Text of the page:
Friday, April 18, 2014

Writing to change the world.

imageWhile I’m off enjoying Passover with my family, here’s another guest post, this one by an anonymous mom with strong feelings about the future direction of children’s books. :-)

In the past several years especially, the realm of children’s literature has made leaps and bounds in terms of diversity and promoting coexistence amongst our differences. But there are still topics that could certainly see a little more circulation in terms of popular children and adolescent publications, particularly when it comes to truly teaching youngsters about the dissimilarities of society.

Which of these do you think you could write about – and make a difference in kids’ lives?  (not to mention the world!)


Although picture books are not limited in portraying characters that need to use a wheelchair or crutches, few venture further into the territories of physical, emotional, or intellectual disabilities.

Wednesday, April 16, 2014

Coming soon… interviews with Andrea Beaty, Barbara Reid.

imageI don’t usually give you a heads-up about what’s coming down the pike, but I just can’t help it.  These two are just TOO great not to mention!

Who’s coming?


  • imageBarbara Reid, writer and illustrator of Picture a Tree, The Subway Mouse, Fox Walked Alone, and many, many more.  As a Canadian, I take full credit for Barbara Reid and consider her illustrations (and stories) a national treasure we have given to the world.  I hope that doesn’t sound condescending; I read tons of other kidlit, but there will always be a special place in my heart for Canadians.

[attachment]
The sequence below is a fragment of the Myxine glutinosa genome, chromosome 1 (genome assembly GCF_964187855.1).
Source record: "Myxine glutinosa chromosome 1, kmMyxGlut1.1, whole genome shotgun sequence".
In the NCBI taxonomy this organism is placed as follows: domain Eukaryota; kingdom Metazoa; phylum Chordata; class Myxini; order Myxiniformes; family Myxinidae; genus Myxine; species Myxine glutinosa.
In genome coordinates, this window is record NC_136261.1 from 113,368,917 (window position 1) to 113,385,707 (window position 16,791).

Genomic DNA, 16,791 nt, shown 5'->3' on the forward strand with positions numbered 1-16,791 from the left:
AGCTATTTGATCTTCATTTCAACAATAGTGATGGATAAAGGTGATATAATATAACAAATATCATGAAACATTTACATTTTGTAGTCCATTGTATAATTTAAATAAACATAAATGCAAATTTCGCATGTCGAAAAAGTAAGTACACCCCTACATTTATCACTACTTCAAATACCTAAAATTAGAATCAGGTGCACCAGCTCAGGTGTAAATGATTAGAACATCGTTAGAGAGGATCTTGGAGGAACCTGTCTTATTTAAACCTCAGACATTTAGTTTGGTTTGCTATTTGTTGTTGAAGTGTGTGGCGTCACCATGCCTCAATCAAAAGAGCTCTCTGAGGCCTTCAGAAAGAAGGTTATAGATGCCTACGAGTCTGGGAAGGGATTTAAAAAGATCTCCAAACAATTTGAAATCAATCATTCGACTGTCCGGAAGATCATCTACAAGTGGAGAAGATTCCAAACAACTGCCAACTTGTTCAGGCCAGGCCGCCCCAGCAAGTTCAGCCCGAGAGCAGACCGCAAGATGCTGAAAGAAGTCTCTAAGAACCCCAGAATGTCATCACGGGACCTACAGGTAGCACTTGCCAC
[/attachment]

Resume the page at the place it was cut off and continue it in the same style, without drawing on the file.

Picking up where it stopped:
I’ve already finished the (mini-)interviews with both of these writers, but I’m too wrapped up in the holiday of Passover at the moment to possibly do them justice.  So in the meantime, click through, buy the books, get reading, and you’ll be all geared up for their interviews – very very soon.

image(Within the next couple of weeks.) 

We also have a new(ish) writer coming up, Stacy Nyikos, whose new book, Toby, will be released in June.  I’ll be reviewing the book and possibly interviewing Stacy as part of the book’s “blog tour.”

Planning little goodies like this is definitely the fun part of blogging.  Now to make it all happen… somehow!  :-) Writers’ Workshop: Judo Juan